Dossier: clean driving is possible tomorrow
Time to turn the page of fossil fuels. Oil is out of its breath after dominating the previous century, but luckily credible alternatives exist. In La Capitale Lisa Vandenbossche sketches over four pages an overview of these alternatives and checks how Wallonia is doing to adopt them.
The sector for alternative fuels for vehicles is expanding fast. Full electric vehicles, hybrids and cars on natural gas are available and reliable. Hydrogen technology is promising and is said to be the most ecological solution. The goal is to have a hydrogen fuel station every 300 km in Europe, being 1 for every 250.000 inhabitants by 2020. That’s tomorrow. But states who don’t have any hydrogen stations today, will get an extra 10 years to do it.
The future is also the intelligent home, eventually interacting with the car’s batteries. Going on foot, by bicycle or sharing cars are other interesting alternatives. Twenty years ago, nobody was sorting domestic waste. Today Wallonia is within the world’s leading group. So, this proofs it is possible to change people’s behaviour quite rapidly.
According to the Belgian federation of car manufacturers FEBIAC and the federal Agency for Mobility and Transport, the number of diesel cars was 52% in 2016, coming form 80% eight years earlier. Hybrids accounted for 15.405 registrations by the end of November 2016, being a market share of 3%, compared to 1,9% in 2015. Full electric cars stayed under 2.000.
Electricity, it’s chic
Only 880 full electric cars are roaming the roads in the Walloon provinces, compared to a total of 1,5 million cars and a replacement market of 150.000 a year. Still lots of potential users suffer from the ‘range anxiety’. “Today the average EV has a range of 120 to 150 km”, Pascal Lehance, expert in transport and energy at Service public de Wallonie says. “It may seem little, but the daily average movement in Wallonia is only 16 km. 85% of motorists drive less then 40 km each day. So the range is largely sufficient for most Walloons.”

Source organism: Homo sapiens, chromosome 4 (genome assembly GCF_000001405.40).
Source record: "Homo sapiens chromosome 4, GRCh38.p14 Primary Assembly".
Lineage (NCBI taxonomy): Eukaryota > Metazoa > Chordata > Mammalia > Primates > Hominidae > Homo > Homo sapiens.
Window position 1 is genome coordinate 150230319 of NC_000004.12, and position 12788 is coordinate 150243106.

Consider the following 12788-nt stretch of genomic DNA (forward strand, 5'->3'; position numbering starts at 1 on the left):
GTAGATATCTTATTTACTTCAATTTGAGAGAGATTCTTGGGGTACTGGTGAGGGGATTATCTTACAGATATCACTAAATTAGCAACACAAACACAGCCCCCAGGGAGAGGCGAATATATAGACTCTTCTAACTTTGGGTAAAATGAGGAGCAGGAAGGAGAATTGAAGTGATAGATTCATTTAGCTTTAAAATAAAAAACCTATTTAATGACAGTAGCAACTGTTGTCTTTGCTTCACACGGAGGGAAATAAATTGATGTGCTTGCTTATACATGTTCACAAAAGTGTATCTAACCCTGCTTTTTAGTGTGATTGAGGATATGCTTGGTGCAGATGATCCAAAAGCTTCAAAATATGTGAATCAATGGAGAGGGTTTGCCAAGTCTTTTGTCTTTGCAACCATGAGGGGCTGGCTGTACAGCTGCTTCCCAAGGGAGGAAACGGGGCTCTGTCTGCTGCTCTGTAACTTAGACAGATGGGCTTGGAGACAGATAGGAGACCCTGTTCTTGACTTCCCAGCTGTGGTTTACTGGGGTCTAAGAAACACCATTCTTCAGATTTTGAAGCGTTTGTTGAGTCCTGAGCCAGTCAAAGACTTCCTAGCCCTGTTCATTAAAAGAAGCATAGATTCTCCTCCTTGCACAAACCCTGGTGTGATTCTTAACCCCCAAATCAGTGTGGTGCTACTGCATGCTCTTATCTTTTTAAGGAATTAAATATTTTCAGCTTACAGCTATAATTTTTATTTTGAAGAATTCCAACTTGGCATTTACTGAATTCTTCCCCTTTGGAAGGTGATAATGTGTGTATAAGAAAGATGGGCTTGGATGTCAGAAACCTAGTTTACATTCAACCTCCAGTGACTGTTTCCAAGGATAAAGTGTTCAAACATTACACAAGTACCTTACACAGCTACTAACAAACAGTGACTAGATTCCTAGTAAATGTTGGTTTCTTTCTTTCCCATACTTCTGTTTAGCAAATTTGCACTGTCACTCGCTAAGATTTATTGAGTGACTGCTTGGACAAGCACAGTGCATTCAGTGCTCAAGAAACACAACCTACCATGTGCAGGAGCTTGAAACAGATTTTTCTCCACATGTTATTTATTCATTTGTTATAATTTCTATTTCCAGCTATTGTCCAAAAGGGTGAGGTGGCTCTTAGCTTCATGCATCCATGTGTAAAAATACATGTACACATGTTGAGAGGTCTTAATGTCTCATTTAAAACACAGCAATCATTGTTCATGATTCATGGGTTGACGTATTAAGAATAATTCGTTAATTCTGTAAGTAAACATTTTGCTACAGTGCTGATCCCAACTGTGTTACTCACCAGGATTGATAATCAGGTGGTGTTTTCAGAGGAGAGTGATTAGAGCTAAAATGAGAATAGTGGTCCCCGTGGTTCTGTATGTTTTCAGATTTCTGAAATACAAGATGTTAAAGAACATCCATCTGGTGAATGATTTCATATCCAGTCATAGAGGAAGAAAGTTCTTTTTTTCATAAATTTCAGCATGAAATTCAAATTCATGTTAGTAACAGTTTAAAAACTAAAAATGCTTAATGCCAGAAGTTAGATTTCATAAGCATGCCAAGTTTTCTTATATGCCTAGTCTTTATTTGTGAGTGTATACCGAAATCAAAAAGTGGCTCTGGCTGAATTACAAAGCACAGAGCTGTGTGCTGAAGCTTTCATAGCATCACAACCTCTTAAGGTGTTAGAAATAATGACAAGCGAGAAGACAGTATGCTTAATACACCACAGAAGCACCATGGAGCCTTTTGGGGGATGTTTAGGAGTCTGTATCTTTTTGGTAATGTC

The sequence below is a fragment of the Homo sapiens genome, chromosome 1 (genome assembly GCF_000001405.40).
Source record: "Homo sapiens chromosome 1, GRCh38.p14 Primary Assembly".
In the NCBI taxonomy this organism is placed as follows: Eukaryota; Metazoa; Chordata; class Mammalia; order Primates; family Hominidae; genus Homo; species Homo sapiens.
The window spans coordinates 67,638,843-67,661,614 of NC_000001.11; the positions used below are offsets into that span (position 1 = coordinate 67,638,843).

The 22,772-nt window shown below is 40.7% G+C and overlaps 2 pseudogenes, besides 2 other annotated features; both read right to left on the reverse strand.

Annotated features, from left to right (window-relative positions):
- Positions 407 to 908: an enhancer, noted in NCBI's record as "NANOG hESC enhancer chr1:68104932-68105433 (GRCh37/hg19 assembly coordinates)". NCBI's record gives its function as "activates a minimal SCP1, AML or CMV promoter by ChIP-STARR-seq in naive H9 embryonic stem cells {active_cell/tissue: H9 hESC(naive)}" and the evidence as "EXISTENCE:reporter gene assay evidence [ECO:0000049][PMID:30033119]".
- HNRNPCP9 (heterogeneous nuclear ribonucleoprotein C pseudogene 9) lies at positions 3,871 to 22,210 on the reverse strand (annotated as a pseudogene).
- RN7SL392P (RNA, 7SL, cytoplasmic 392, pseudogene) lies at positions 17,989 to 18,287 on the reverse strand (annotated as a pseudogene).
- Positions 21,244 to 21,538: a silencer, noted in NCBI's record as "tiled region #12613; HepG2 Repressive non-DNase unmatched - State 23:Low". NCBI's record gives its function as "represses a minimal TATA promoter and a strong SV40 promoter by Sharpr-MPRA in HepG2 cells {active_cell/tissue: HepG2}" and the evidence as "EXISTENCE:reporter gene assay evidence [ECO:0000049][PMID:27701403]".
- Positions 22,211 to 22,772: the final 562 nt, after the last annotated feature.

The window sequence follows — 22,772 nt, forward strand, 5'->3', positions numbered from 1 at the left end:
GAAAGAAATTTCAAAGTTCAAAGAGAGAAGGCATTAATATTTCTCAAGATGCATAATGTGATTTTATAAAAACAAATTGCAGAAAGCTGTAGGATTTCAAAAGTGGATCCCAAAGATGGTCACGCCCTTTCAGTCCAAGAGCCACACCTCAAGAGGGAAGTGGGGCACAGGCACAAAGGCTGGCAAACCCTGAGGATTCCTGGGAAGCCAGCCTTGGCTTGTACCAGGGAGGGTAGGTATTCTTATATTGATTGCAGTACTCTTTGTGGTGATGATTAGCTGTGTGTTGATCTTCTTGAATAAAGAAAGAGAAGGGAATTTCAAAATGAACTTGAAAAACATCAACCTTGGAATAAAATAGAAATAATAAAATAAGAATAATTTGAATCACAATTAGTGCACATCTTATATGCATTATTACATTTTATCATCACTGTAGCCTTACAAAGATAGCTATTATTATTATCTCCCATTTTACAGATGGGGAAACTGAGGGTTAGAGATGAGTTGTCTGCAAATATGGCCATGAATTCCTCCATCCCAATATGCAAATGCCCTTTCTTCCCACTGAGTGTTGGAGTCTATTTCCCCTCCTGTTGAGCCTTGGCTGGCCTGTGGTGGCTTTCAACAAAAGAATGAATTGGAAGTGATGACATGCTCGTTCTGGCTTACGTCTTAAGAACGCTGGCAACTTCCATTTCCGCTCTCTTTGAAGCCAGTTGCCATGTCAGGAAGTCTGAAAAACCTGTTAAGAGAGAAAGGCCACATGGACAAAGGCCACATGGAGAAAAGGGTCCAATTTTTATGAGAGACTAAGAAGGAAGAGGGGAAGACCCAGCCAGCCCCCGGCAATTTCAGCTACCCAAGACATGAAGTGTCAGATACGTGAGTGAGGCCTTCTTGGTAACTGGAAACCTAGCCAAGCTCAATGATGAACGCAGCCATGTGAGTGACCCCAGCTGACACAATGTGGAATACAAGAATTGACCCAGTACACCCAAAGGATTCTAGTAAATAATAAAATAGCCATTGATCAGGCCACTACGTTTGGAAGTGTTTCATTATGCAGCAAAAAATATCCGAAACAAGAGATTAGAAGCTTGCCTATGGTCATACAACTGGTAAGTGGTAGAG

Other drawback: the batteries and recharging possibilities. The number of charging points is growing in Wallonia, mostly north of Sambre and Meuse to a total of 212 today. Most of them have two connections and a capacity of 22 kW, taking one hour to charge one car, two hours when two cars are charging simultaneously. Charging at home takes 8 hours at 230 V, 4 to 5 hours at 400 V. “But savings are important”, Lehance adds. “The average electricity cost for 100 km is 1 to 2 euro”.
Natural gas: perfect alternative
Worldwide more then 20 million vehicles drive on CNG (Compressed Natural Gas). There are quite a lot of models available, especially from German or Italian car makers. “The extra cost is about 10%”, Lehance says. “The autonomy and fuel consumption (5 kg per 100 km) are comparable with a petrol car”. CNG cars emit 46% less fine particles then a modern Euro6 diesel. CO2 levels are roughly the same as for petrol.
Drawback is the number of fuel stations in Wallonia: only eight, mostly in the Hainaut region and Brabant-Wallon. Flanders is better equipped, mostly thanks to DATS 24 from the Colruyt group which promotes CNG. “CNG is the only alternative that can be deployed massively. And it is the most interesting alternative in terms of costs for the individual and costs of infrastructure”, Lehance says. “And everybody who has a gas connection at home, can use a compressor to fuel the car”.
By 2018 about 30 new CNG fuel stations are forseseen in Wallonia. DATS is accelerating the rollout and new players like Pitpoint are planning 8 new stations. ENoRA is planning 20 new stations by 2020.
Hybrid: ideal solution?
The principle of a hybrid car is to use both an electric engine and a combustion engine on fossil fuel. The hybrid car is most efficient in the city and in step-by-step traffic when it uses its electric engine most. When you need more power, our the battery is drained, the combustion engine jumps in. Pure electric driving is limited to 2 to 3 km or 50 km/h. Plug-in hybrids have a larger capacity battery of 8 to 11 kWh, giving it a range of 20 to 45 km on average and a top speed of 130 km/h. It needs 2 to 4 hours to charge.
Buses as example
In Wallonia, the public transport company TEC sets the good example with 298 hybrid buses by 2018. The first 90 Volvo hybrid buses were ordered in January and will be deployed in Charlerloi and Namur-Luxembourg. They will recharge in specific bus terminals. The first quarter of 2018 the second order of 208 buses will be delivered for Hainaut and Liège-Verviers.